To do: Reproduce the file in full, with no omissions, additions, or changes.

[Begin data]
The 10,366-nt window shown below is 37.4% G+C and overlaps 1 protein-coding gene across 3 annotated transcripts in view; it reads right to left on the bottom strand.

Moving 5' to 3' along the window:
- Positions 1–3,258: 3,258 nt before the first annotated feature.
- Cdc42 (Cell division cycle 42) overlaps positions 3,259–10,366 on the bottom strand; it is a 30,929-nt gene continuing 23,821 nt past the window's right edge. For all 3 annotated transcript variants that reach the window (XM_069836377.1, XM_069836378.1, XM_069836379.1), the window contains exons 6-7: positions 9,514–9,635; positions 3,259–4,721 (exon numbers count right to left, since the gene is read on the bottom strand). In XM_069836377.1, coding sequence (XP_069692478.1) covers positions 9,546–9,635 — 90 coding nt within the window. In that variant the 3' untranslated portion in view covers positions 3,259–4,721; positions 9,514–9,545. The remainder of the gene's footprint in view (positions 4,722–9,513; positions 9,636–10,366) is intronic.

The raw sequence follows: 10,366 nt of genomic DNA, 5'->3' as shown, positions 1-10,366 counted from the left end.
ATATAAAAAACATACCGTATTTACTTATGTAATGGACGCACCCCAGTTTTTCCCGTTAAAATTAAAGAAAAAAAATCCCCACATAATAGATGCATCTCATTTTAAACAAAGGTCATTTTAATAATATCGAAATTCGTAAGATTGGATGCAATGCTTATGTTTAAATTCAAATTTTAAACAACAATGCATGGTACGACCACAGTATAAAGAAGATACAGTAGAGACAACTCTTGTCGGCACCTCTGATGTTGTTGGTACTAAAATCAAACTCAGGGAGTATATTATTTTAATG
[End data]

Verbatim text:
The 10,366-nt window shown below is 37.4% G+C and overlaps 1 protein-coding gene across 3 annotated transcripts in view; it reads right to left on the bottom strand.

Moving 5' to 3' along the window:
- Positions 1–3,258: 3,258 nt before the first annotated feature.
- Cdc42 (Cell division cycle 42) overlaps positions 3,259–10,366 on the bottom strand; it is a 30,929-nt gene continuing 23,821 nt past the window's right edge. For all 3 annotated transcript variants that reach the window (XM_069836377.1, XM_069836378.1, XM_069836379.1), the window contains exons 6-7: positions 9,514–9,635; positions 3,259–4,721 (exon numbers count right to left, since the gene is read on the bottom strand). In XM_069836377.1, coding sequence (XP_069692478.1) covers positions 9,546–9,635 — 90 coding nt within the window. In that variant the 3' untranslated portion in view covers positions 3,259–4,721; positions 9,514–9,545. The remainder of the gene's footprint in view (positions 4,722–9,513; positions 9,636–10,366) is intronic.

The raw sequence follows: 10,366 nt of genomic DNA, 5'->3' as shown, positions 1-10,366 counted from the left end.
ATATAAAAAACATACCGTATTTACTTATGTAATGGACGCACCCCAGTTTTTCCCGTTAAAATTAAAGAAAAAAAATCCCCACATAATAGATGCATCTCATTTTAAACAAAGGTCATTTTAATAATATCGAAATTCGTAAGATTGGATGCAATGCTTATGTTTAAATTCAAATTTTAAACAACAATGCATGGTACGACCACAGTATAAAGAAGATACAGTAGAGACAACTCTTGTCGGCACCTCTGATGTTGTTGGTACTAAAATCAAACTCAGGGAGTATATTATTTTAATG